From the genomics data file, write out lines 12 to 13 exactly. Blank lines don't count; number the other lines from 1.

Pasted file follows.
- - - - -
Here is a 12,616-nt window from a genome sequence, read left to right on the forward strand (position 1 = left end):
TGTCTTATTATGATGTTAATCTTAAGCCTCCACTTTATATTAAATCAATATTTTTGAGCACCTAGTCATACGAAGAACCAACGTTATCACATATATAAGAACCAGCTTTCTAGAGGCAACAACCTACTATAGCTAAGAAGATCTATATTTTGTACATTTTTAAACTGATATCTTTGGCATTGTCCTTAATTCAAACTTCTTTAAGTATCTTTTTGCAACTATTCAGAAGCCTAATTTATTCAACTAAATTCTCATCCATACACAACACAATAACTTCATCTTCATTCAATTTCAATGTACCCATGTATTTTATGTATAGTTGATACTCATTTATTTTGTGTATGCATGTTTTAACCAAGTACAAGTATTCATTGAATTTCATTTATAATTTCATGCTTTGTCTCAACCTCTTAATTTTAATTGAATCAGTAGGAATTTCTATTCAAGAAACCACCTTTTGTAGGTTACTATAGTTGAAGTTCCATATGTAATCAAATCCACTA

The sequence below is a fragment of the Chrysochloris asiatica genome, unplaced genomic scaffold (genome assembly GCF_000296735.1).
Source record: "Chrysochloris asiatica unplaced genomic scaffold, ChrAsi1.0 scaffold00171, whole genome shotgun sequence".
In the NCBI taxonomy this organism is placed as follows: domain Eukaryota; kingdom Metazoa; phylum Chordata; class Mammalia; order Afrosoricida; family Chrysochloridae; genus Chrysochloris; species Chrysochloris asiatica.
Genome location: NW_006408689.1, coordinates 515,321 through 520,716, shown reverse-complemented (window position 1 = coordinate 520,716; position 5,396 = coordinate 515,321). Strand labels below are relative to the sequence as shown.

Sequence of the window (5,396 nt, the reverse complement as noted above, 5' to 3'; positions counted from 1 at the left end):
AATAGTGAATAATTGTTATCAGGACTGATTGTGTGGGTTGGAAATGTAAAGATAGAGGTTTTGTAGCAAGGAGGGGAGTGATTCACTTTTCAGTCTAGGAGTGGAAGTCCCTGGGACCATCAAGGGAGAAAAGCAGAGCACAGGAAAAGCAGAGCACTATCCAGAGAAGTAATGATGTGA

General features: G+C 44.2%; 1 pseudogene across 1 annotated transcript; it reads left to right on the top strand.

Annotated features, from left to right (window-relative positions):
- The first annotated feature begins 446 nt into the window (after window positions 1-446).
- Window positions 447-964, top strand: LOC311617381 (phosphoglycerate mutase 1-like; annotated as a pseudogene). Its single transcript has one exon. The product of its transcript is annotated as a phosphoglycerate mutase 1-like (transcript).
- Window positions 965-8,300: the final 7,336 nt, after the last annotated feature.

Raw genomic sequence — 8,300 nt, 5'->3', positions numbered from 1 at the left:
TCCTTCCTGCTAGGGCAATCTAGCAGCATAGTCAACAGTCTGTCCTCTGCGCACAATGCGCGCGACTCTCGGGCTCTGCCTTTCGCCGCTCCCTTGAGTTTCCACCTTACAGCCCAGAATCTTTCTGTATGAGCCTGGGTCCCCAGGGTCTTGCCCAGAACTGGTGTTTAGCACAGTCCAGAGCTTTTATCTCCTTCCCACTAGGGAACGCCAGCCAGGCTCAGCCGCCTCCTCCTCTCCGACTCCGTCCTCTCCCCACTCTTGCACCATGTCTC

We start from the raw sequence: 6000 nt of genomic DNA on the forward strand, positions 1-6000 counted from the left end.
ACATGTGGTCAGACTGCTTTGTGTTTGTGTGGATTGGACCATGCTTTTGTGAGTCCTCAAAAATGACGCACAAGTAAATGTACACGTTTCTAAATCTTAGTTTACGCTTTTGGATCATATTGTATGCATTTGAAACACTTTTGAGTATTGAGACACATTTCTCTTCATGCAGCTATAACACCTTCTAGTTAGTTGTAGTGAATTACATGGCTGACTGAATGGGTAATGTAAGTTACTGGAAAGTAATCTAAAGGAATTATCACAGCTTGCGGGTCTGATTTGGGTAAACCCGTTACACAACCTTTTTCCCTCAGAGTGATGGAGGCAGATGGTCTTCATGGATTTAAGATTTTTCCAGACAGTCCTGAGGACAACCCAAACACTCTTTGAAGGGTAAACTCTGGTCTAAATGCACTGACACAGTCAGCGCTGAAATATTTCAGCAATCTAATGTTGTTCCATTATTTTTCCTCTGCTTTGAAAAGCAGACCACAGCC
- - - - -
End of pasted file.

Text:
- Window positions 447-964, top strand: LOC311617381 (phosphoglycerate mutase 1-like; annotated as a pseudogene). Its single transcript has one exon. The product of its transcript is annotated as a phosphoglycerate mutase 1-like (transcript).
- Window positions 965-8,300: the final 7,336 nt, after the last annotated feature.